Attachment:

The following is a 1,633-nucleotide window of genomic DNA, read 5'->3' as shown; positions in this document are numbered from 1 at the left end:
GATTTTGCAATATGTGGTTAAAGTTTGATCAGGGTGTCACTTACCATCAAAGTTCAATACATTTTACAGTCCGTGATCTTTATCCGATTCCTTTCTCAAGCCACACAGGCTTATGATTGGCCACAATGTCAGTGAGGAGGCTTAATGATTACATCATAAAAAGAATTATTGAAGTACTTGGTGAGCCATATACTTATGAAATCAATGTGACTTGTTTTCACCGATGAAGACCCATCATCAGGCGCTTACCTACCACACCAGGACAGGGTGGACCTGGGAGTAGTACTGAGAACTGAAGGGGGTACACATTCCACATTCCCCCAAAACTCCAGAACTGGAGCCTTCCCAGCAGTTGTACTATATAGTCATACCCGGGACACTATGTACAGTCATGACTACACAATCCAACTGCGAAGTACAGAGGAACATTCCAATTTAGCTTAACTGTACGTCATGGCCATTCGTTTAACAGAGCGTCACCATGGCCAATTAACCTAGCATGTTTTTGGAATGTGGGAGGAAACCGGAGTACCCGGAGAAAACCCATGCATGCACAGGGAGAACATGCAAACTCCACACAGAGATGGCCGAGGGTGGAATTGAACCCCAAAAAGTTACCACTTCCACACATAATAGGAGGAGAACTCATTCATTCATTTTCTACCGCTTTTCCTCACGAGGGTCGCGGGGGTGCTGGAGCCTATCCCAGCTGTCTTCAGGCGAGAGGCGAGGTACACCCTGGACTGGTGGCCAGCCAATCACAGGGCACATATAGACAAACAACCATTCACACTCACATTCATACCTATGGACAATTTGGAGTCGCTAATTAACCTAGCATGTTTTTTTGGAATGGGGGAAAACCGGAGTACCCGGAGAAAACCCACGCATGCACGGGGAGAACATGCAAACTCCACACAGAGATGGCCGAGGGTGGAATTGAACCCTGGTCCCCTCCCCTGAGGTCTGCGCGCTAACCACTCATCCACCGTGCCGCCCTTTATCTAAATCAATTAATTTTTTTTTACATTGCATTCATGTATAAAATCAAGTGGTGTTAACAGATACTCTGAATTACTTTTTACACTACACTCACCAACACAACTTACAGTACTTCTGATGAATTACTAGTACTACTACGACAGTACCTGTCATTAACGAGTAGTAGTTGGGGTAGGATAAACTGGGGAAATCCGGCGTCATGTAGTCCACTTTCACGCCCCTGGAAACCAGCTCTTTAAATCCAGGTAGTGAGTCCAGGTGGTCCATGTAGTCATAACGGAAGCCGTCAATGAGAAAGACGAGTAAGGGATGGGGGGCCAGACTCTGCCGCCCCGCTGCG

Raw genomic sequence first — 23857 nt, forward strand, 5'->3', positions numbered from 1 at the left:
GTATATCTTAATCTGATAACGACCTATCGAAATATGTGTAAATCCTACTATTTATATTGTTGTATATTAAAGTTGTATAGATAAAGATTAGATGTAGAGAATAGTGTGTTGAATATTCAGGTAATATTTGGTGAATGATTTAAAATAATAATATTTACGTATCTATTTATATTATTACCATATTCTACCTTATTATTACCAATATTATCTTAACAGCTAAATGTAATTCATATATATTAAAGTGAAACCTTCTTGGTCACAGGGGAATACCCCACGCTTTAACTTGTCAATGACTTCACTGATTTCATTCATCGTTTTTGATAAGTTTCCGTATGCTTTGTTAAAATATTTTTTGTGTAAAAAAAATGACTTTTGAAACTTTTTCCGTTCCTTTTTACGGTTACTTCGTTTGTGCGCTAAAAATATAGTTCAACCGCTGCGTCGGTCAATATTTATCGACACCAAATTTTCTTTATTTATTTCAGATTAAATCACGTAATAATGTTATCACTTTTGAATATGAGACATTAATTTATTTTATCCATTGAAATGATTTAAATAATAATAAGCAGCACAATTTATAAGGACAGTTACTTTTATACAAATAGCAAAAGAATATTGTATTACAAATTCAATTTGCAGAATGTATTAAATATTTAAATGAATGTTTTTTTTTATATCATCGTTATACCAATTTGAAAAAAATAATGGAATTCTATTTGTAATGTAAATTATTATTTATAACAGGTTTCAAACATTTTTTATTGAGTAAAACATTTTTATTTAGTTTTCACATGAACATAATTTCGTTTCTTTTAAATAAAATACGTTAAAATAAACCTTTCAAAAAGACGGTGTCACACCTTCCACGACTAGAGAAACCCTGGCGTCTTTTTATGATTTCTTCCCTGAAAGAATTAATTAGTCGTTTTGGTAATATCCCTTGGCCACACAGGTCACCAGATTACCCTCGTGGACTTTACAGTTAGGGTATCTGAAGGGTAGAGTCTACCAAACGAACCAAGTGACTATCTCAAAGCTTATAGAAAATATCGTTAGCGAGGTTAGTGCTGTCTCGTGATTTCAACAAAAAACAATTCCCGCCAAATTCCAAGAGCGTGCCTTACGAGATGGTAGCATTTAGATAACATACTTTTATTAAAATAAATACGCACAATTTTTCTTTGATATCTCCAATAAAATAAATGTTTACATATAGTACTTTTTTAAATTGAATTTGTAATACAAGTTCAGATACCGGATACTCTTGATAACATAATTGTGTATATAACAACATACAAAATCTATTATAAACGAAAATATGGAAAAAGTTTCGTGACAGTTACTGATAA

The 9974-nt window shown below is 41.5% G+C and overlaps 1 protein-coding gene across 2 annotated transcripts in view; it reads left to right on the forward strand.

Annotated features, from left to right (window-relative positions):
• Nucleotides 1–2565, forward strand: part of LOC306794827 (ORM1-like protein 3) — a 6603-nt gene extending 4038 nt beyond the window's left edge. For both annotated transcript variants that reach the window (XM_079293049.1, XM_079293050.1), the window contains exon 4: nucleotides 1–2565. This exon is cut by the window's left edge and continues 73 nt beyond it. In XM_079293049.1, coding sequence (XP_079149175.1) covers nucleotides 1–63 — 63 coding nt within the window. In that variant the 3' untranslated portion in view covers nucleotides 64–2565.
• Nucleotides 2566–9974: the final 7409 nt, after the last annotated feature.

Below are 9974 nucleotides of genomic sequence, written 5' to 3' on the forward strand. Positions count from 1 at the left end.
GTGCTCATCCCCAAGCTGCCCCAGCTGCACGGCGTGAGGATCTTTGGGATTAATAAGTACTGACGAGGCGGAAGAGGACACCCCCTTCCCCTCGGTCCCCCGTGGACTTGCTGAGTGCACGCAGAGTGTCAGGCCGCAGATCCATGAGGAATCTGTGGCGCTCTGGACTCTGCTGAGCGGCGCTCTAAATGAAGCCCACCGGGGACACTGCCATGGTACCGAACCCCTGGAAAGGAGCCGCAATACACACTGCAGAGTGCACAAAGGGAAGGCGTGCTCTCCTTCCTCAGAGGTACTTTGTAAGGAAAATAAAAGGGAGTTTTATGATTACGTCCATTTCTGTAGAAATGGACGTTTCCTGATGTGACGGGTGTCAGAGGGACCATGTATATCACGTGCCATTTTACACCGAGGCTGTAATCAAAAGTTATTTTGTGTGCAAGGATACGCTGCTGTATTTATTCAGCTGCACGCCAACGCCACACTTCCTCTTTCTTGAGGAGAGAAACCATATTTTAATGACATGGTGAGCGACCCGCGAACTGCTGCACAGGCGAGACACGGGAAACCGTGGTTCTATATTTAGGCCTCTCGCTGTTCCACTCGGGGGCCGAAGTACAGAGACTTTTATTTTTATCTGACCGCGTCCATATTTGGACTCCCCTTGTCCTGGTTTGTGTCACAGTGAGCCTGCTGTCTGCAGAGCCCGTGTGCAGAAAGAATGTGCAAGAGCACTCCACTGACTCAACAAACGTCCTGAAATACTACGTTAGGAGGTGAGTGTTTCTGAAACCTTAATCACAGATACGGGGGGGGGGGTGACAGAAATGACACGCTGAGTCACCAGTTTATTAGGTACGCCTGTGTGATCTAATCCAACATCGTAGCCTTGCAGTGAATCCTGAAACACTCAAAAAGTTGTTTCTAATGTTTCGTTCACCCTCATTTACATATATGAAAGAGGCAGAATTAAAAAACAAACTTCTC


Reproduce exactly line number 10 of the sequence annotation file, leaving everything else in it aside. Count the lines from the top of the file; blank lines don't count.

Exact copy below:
GTGCTCATCCCCAAGCTGCCCCAGCTGCACGGCGTGAGGATCTTTGGGATTAATAAGTACTGACGAGGCGGAAGAGGACACCCCCTTCCCCTCGGTCCCCCGTGGACTTGCTGAGTGCACGCAGAGTGTCAGGCCGCAGATCCATGAGGAATCTGTGGCGCTCTGGACTCTGCTGAGCGGCGCTCTAAATGAAGCCCACCGGGGACACTGCCATGGTACCGAACCCCTGGAAAGGAGCCGCAATACACACTGCAGAGTGCACAAAGGGAAGGCGTGCTCTCCTTCCTCAGAGGTACTTTGTAAGGAAAATAAAAGGGAGTTTTATGATTACGTCCATTTCTGTAGAAATGGACGTTTCCTGATGTGACGGGTGTCAGAGGGACCATGTATATCACGTGCCATTTTACACCGAGGCTGTAATCAAAAGTTATTTTGTGTGCAAGGATACGCTGCTGTATTTATTCAGCTGCACGCCAACGCCACACTTCCTCTTTCTTGAGGAGAGAAACCATATTTTAATGACATGGTGAGCGACCCGCGAACTGCTGCACAGGCGAGACACGGGAAACCGTGGTTCTATATTTAGGCCTCTCGCTGTTCCACTCGGGGGCCGAAGTACAGAGACTTTTATTTTTATCTGACCGCGTCCATATTTGGACTCCCCTTGTCCTGGTTTGTGTCACAGTGAGCCTGCTGTCTGCAGAGCCCGTGTGCAGAAAGAATGTGCAAGAGCACTCCACTGACTCAACAAACGTCCTGAAATACTACGTTAGGAGGTGAGTGTTTCTGAAACCTTAATCACAGATACGGGGGGGGGGGTGACAGAAATGACACGCTGAGTCACCAGTTTATTAGGTACGCCTGTGTGATCTAATCCAACATCGTAGCCTTGCAGTGAATCCTGAAACACTCAAAAAGTTGTTTCTAATGTTTCGTTCACCCTCATTTACATATATGAAAGAGGCAGAATTAAAAAACAAACTTCTC